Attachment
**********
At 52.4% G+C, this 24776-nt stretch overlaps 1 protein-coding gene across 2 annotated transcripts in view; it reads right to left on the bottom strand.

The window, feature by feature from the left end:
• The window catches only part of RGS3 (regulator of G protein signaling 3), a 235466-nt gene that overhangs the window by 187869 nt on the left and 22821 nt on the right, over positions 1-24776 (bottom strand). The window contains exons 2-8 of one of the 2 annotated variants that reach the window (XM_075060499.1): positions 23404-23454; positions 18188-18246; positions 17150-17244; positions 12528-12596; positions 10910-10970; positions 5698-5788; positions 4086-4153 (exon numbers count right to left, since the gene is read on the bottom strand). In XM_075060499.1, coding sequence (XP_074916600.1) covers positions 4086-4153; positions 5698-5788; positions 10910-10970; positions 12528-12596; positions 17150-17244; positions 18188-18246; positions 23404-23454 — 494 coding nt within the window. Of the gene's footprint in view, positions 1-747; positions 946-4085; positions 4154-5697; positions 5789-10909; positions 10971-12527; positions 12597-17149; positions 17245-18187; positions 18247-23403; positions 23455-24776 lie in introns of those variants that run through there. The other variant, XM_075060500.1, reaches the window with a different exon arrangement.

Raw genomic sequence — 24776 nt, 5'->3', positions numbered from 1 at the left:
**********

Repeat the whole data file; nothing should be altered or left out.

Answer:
At 52.4% G+C, this 24776-nt stretch overlaps 1 protein-coding gene across 2 annotated transcripts in view; it reads right to left on the bottom strand.

The window, feature by feature from the left end:
• The window catches only part of RGS3 (regulator of G protein signaling 3), a 235466-nt gene that overhangs the window by 187869 nt on the left and 22821 nt on the right, over positions 1-24776 (bottom strand). The window contains exons 2-8 of one of the 2 annotated variants that reach the window (XM_075060499.1): positions 23404-23454; positions 18188-18246; positions 17150-17244; positions 12528-12596; positions 10910-10970; positions 5698-5788; positions 4086-4153 (exon numbers count right to left, since the gene is read on the bottom strand). In XM_075060499.1, coding sequence (XP_074916600.1) covers positions 4086-4153; positions 5698-5788; positions 10910-10970; positions 12528-12596; positions 17150-17244; positions 18188-18246; positions 23404-23454 — 494 coding nt within the window. Of the gene's footprint in view, positions 1-747; positions 946-4085; positions 4154-5697; positions 5789-10909; positions 10971-12527; positions 12597-17149; positions 17245-18187; positions 18247-23403; positions 23455-24776 lie in introns of those variants that run through there. The other variant, XM_075060500.1, reaches the window with a different exon arrangement.

Raw genomic sequence — 24776 nt, 5'->3', positions numbered from 1 at the left: